Part I of this article, explains how to create a brokered web service in XI 3.0. In this part, I will describe how to consume this web service in a Web Dynpro Application.
- User requests Customer Details via a Web browser
- Data is sent through WebAS to XI using a SOAP adapter
- The message is then synchronously sent to SAP R/3 system via RFC adapter, and a BAPI call is executed to get the Customer details
- The BAPI response is sent to the WebAS to fulfil the user request
In Part I of this article I described how to define web services in XI. In this part, I will focus on using the generated WSDL file to expose the web service using a Web Dynpro application
- Good knowledge of XI 3.0 concepts
- Basic knowledge of Web Dynpro Applications
- Create a Web Service Model by importing the XI generated WSDL file
- Design a Web Dynpro Application
- Deploy the application on WebAS
Create a Web Service Model
1. Create a new Web Dynpro project in NetWeaver Developer Studio. Expand Web Dynpro node and right click on Models to Create Model
2. Choose to Import Web Service Model and click Next >
3. Specify a model name and a package. Select WSDL source as Local File System or URL since our WSDL file is saved on the local desktop
4. Specify the source of WSDL File and click Next >
5. Click Finish to close the Wizard
Views and Navigation Schema
1. Create a Web Dynpro Component
2. Create two views: StartView and ResultView. You need to embed these views in a window. For this, you can use the context menu for the window created under the component.
3. Create inbound and outbound Fireplugs using the context menu for both the embedded vievs.
4. Specify the navigation schema using the Create a navigation link button on the left hand side toolbar as shown below:
Add the Web Service Model
1. Open the component by double-clicking on it
2. In the Used Models area, right-click and choose Add Existing Model. Select the Web Service model imported previously.
3. The model now appears in the Used Models area.
Define Model Binding
1. Right click on Component Controller and choose Apply Template
2. Select the Service Controller and click Next >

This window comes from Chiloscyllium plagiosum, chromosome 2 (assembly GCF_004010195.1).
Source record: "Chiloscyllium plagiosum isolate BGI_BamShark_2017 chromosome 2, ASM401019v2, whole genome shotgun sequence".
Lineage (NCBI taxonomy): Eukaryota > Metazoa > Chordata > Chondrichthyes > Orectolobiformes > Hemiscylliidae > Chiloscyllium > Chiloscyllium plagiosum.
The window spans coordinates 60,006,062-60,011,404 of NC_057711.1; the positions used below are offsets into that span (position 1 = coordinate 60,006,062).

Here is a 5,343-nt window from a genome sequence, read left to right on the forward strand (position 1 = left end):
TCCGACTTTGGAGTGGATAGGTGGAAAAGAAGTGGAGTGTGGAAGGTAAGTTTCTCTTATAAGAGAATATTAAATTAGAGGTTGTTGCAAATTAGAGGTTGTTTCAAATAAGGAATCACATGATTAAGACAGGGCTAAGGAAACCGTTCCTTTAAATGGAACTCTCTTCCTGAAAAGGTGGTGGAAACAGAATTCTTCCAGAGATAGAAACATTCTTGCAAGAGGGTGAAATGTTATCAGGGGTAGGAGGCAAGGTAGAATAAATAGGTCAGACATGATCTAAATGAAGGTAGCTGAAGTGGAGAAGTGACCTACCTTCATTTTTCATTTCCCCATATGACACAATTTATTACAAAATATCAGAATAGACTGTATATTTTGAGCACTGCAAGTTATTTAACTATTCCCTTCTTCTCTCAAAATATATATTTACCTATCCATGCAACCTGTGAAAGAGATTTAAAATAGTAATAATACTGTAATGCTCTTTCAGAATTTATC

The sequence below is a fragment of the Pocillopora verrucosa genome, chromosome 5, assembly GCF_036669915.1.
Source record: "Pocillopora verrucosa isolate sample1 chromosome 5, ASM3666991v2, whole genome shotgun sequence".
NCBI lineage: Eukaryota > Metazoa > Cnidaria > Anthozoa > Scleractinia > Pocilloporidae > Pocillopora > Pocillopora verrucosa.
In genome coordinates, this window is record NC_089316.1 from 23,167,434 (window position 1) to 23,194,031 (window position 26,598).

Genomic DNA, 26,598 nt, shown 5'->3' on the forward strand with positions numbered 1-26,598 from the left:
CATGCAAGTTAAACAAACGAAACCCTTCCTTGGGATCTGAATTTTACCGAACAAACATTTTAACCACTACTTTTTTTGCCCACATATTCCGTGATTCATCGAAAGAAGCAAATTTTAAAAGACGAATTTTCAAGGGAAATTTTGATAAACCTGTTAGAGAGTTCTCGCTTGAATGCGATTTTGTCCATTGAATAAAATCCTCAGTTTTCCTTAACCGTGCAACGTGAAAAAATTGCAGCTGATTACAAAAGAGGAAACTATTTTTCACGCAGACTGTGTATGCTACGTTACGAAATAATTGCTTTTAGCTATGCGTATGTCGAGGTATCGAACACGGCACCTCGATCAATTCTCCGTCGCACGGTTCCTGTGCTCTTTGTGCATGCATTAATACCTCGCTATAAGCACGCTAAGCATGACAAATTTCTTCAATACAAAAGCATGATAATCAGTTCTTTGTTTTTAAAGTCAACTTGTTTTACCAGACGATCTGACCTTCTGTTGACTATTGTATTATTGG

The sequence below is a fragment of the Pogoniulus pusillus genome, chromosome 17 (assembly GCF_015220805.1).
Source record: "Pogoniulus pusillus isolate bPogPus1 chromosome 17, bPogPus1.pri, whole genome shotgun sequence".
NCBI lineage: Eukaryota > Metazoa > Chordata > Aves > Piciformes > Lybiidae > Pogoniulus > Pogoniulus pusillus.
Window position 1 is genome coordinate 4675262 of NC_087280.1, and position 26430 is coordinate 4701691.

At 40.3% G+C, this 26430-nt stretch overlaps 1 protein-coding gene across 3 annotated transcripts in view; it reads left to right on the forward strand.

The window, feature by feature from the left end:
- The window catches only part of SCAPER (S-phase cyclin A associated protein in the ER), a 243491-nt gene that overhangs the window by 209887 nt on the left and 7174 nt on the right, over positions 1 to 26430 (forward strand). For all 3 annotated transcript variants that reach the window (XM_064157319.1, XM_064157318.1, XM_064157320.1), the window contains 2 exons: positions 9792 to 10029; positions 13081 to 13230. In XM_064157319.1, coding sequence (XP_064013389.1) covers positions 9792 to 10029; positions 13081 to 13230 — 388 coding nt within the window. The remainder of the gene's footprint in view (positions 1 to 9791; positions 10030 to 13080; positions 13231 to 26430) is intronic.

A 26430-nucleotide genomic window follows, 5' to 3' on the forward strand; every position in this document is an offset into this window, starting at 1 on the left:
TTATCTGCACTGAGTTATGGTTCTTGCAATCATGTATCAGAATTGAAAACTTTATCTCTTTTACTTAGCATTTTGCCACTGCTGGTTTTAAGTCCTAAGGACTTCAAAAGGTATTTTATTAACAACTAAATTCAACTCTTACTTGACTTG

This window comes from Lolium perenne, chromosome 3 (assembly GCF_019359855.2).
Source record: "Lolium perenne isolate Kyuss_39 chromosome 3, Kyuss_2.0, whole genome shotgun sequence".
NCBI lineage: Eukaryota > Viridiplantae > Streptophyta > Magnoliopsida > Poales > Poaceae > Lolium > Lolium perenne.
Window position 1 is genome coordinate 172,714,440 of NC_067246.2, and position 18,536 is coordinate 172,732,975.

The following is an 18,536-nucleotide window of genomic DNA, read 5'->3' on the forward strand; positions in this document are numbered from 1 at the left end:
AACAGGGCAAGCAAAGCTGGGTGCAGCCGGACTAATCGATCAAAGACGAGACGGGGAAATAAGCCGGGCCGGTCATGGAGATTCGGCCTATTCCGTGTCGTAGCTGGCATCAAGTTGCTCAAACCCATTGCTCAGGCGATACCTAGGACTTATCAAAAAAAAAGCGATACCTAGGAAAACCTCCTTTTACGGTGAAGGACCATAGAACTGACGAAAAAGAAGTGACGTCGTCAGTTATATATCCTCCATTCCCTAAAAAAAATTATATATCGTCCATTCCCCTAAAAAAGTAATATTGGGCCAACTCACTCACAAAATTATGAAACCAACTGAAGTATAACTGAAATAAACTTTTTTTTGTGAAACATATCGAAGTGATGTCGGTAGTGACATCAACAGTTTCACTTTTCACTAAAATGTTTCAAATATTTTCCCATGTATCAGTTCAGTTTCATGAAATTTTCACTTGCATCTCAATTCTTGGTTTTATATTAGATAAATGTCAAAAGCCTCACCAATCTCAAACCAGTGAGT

3. Select the Model class for the Model Binding and click Next >
4. Select the Context Elements you want to bind and click Next >
5. Accept the proposed method name and click Finish to generate the method
Define Context Mapping
1. Open the component by double-clicking on it. In the left hand side toolbar, choose Create a data link. Join the StartView and Component Controller. Drag reqCustomerNoMT folder from right hand side to the left hand side. Another wizard window appears.
2. Select the fields for context mapping. Click OK and then click Finish.
3. Similarly join ResultView and Component Controller using fields from Response folder
User Interface Design
Create the necessary User Interface elements for both the Request and Response Messages and the Action Methods. An example is shown below:
XI does not accept unauthenticated requests. Hence, you have to pass the logon credentials along with the request. For this add following lines of code in the executeRequest_CDWS_MI_CDWS_MI( ) method implementation of the Component Controller:
Create and Run the Application
Finally, create an application for the component, build the project and deploy the application on WebAS. Sample execution of the application is shown in the figure below:
There are various ways of consuming the web services created via XI. I have just described one of the ways. In the scenario discussed here, XI acts as an intermediary (as a broker) between the Web Application and SAP R/3. Such web services are called as Brokered Web Services.